Because this usually happens within the first few months of life, it is important to keep a close eye on the shape of your baby’s head from the moment you get home from the hospital. The best way to look at it is from a bird’s-eye view, or looking down on it from above. This is how you can tell if there is any flattening or asymmetry. Typically, the flattening will begin in the back, so this is a good place to start watching for plagiocephaly. If bad enough, it can even cause the ears and forehead to be misaligned. If you see any flattening, immediately let your pediatrician know so you can address it right away, with the early intervention of plagiocephaly treatment. A “wait and see” approach does not work in this situation. Push for a therapy referral so you can correct the issue before it becomes a much bigger problem. Remember, the first 4 months is your window of opportunity.Take a look at the following questions, and if you answered “yes” to any of them, your baby may be at risk for plagiocephaly.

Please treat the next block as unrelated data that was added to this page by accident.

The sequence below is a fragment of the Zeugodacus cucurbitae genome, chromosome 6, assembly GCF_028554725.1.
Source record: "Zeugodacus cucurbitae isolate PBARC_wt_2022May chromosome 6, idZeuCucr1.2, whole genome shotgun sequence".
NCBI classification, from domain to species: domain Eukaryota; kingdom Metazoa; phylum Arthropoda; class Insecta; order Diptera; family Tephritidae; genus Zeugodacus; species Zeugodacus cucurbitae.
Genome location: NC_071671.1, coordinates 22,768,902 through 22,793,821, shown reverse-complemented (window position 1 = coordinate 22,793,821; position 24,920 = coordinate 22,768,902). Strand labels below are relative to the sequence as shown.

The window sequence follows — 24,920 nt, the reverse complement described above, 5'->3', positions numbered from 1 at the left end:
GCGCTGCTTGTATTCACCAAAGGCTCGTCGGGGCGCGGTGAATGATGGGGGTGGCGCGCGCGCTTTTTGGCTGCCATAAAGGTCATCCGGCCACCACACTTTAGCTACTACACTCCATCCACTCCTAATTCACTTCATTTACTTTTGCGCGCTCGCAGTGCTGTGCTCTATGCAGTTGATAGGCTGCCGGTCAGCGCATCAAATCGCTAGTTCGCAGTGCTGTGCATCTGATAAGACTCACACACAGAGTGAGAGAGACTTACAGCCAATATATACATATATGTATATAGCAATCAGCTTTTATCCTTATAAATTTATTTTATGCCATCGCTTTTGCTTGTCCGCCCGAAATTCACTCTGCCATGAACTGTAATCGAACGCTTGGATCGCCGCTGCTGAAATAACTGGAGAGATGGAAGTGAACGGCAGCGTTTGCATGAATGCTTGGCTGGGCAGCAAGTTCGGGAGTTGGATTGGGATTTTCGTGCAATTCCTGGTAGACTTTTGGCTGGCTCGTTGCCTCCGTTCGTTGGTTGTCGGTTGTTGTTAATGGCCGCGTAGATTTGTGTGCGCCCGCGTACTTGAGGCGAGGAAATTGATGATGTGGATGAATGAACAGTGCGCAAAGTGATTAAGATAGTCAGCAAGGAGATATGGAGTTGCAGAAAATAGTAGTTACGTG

- Does your baby always seem to be looking or sleeping with his head in the same direction?
- Does your baby resist turning his head the other way?
- Is it difficult for your baby to stay repositioned?
- Does your baby dislike tummy time?
- Does your baby spend more than 3 hours a day, combined, on an incline surface/container (car seat, swing, bouncy seat)?
- Does your baby’s head seem to be flat in the back or flatter on one side?